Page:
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Does scale drive down quality in healthcare?

Consolidation of hospital and provider ownership is expanding rapidly.  Urban market hospital systems are expanding geographically, purchasing community hospitals to become regional healthcare delivery networks.  Hospitals are buying physician practices, outpatient treatment and other ancillary facilities to gain control of the continuum of care.  They hope to handle bundling and other risk management/cost reduction reimbursement schemes.  Hospital leaders also want to control referral patterns, capturing patients and medical service volume.

There are two hopes for operational value from scale.  Size will result in revenue capture (maybe 2+2 will equal 4 or even 6!). Size will result in lower costs (2+2 will equal 3?).  Often the assumption (hope?) is that clinical quality, provider productivity and other elements of operation will continue as they did before consolidation.  Changes to past processes, tools and policy may be kept to a minimum – to make the change in ownership less threatening or challenging for the newly acquired healthcare professionals.

However, scale seems to introduce factors that can have negative effects on performance.  Size makes governance much more difficult.  Widely distributed facilities and practices are difficult to monitor effectively.  When ownership moves away, motivations and priorities change.  Attention to operating discipline may slip, quality process commitment wavers and focus may narrow to achievement of specific incentives.  Accountability for general success has moved, leaving a vacuum of responsibility for outcomes and results.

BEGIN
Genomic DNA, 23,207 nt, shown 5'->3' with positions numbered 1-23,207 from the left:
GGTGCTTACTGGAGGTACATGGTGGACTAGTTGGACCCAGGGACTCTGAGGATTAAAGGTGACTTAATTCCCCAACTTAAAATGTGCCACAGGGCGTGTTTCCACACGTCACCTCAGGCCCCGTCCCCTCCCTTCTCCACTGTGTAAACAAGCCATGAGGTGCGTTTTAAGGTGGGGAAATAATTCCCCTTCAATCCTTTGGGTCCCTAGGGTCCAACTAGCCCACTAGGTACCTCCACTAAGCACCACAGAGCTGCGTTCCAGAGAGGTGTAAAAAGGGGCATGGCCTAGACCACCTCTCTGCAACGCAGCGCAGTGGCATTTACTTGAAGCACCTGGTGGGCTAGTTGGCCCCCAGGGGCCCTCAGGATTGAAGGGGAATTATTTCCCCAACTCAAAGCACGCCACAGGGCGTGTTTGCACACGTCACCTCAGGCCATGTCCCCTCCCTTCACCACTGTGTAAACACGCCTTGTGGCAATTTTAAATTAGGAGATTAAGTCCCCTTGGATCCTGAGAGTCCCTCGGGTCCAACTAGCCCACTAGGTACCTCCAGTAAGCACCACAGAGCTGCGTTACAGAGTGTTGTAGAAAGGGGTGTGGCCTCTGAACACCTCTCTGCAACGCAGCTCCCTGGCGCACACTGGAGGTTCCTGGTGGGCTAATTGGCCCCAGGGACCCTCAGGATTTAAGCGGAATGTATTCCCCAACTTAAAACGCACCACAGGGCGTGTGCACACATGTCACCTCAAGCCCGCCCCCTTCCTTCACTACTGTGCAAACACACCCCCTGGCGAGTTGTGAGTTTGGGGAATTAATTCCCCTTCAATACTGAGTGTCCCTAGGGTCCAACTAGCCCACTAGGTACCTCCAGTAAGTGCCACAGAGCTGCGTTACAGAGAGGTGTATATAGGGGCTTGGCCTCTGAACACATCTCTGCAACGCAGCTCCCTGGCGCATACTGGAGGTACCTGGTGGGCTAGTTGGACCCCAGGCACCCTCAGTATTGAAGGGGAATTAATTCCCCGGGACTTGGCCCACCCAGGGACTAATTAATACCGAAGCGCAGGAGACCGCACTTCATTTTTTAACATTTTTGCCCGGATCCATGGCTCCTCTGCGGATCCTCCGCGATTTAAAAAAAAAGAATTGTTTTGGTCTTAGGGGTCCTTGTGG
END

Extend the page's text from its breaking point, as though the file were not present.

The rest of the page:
Often, medical staff satisfaction becomes a performance goal.  A committed and happy medical staff is the source of admissions, referrals and revenue growth!  The new system owner may have access to capital or resources that can be used for investments physicians have been demanding.  This can mean changes to scheduling, clinical content, staffing, supplies that increase costs, complexity, slow patient care and Operating Room and other clinical asset lost productivity.   Dis-economies drive down performance.  Local control of local systems and management reporting mean that “adjustments” can be made to improve measurement data, masking actual performance.  Weak controls that rely on locally administered tools, submitted with “attestations” of accuracy can become mechanisms for hiding unacceptable outcomes, at least for a while.

If scale is your strategy, then it must be paired with complimentary policy, centrally administered standards for processes, automation, purchasing, clinical content governance, and rigorous operational metrics that make local operations and performance transparent to senior executives and all stakeholders.  Change cannot be avoided but must be embraced with discipline and committed leadership.

Achievement of synergies requires more than a change of ownership, signage and uniforms.  Consolidation of practice, comprehensive adoption of “best” or standard enterprise-wide standards across every facet of operations is necessary to maintain or improve clinical outcomes, sustainable operations and patient focused care.

Becoming a “healthcare system”? engage BrightWork Advisory, LLC to plan next moves today.

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